conservatives

Trump suggests Rep. Omar, other Dems cheered 9/11 attacks and ‘should leave’
‘If you're not happy here, you can leave,’ president says amid backlash over comments criticized as racist

President Donald Trump speaks to members of the media prior to his departure from the White House on July 5. (Alex Wong/Getty Images)

President Donald Trump on Monday, for the first time in front of television cameras, suggested four freshman House Democratic congresswoman who have harshly criticized him should leave the United States.

Trump, very much in reelection mode during almost every public appearance, suggested the House freshmen congresswoman prefer the al Qaeda terrorist group over the United States and alleged they “hate our country.”

Democrats condemn Trump’s racist tweets, congressional Republicans mostly silent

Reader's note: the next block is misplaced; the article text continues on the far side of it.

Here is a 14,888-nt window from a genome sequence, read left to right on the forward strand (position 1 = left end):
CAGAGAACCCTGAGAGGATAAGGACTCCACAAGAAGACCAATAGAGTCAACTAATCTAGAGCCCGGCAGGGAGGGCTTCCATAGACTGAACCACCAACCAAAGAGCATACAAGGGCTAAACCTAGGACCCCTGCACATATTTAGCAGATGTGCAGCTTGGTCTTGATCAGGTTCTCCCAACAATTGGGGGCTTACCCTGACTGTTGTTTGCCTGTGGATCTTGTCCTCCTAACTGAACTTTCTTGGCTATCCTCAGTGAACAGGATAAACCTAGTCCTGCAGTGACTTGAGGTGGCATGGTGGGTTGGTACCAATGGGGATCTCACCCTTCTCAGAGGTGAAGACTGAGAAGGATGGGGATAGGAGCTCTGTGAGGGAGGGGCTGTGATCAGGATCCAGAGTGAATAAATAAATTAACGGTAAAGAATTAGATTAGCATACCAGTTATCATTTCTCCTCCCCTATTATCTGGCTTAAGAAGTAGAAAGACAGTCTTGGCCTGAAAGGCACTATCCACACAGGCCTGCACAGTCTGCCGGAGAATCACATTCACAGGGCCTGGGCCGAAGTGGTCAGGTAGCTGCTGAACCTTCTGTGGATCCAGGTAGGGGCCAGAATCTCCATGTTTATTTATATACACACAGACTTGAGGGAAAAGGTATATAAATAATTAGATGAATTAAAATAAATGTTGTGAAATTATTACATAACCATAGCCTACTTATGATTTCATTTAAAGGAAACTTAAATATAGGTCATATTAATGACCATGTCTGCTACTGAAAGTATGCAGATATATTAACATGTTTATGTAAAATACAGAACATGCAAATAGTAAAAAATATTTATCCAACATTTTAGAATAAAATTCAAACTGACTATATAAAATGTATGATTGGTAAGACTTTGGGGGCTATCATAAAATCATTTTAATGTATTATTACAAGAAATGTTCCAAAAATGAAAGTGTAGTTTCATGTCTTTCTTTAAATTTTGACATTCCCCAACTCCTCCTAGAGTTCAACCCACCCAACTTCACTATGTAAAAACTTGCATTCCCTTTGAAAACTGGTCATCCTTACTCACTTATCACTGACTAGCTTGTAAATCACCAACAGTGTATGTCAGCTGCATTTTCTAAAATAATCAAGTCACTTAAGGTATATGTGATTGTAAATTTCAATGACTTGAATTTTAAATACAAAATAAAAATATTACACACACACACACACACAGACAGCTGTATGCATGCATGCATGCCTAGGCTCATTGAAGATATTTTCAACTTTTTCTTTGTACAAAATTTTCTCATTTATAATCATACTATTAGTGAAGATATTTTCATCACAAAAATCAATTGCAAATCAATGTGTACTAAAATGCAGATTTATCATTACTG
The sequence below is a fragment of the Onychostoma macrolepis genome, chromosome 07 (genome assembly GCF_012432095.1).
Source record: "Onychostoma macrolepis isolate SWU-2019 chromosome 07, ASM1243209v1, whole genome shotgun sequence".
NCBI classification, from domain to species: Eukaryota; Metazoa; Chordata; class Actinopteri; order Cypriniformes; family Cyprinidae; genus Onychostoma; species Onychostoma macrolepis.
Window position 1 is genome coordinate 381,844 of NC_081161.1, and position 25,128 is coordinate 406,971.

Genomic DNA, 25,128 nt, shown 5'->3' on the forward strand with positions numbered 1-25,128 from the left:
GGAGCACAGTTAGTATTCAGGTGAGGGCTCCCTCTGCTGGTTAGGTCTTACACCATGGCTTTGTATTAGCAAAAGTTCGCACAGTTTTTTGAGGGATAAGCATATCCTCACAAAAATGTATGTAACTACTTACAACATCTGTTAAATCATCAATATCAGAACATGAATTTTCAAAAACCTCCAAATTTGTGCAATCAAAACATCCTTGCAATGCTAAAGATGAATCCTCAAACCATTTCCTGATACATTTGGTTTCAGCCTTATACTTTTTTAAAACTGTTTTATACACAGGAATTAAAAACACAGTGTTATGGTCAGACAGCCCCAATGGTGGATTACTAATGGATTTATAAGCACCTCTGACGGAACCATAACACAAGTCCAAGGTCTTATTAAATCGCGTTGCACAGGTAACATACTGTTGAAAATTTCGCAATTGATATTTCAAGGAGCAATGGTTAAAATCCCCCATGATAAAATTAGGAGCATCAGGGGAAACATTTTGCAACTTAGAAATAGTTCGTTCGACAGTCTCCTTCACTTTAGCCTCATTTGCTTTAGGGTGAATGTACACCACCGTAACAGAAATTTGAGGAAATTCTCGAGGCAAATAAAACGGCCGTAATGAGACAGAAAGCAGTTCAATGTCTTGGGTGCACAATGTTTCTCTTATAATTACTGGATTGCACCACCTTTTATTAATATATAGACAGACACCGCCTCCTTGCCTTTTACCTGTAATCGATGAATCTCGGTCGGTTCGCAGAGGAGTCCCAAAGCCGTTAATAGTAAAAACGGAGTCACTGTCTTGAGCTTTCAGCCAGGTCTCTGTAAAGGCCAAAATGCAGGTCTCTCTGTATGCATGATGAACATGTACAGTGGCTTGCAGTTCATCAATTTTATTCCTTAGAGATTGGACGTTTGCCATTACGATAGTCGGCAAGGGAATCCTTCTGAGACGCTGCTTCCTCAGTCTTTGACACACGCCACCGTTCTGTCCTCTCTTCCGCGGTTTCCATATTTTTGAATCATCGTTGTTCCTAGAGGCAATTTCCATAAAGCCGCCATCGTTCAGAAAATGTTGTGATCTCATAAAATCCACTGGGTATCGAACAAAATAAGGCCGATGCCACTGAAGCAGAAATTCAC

House Rules Committee Chairman Jim McGovern calls his GOP colleagues ‘cowards’

Democratic Reps. Ayanna S. Pressley, from right, Rashida Tlaib, Alexandria Ocasio-Cortez, and Veronica Escobar  testify about their trip ICE detention facilities at the southern border last week. (Tom Williams/CQ Roll Call)

Updated 5:59 p.m. | While Democrats were united in their condemnation of President Donald Trump’s call Sunday for four members of Congress to “go back” to “the crime infested countries from which they came,” Republicans on Monday were slow to publicly comment on the president’s tirade. 

On the Republican side of the aisle, condemnations of Trump for calling four of their colleagues unworthy to serve in Congress because of their non-European heritage were slow to materialize. Even as conservative pundits decried the president’s targeting of four progressive lawmakers — Reps. Alexandria Ocasio-Cortez of New York, Ilhan Omar of Minnesota, Ayanna S. Pressley of Massachusetts and Rashida Tlaib of Michigan — as an ugly attack rooted in racism, not a political critique. 

Trump says House ‘Squad’ congresswomen should ‘apologize’ to him after ‘go back’ tweet
President makes false statement about three female members as his staff focuses on Rep. Omar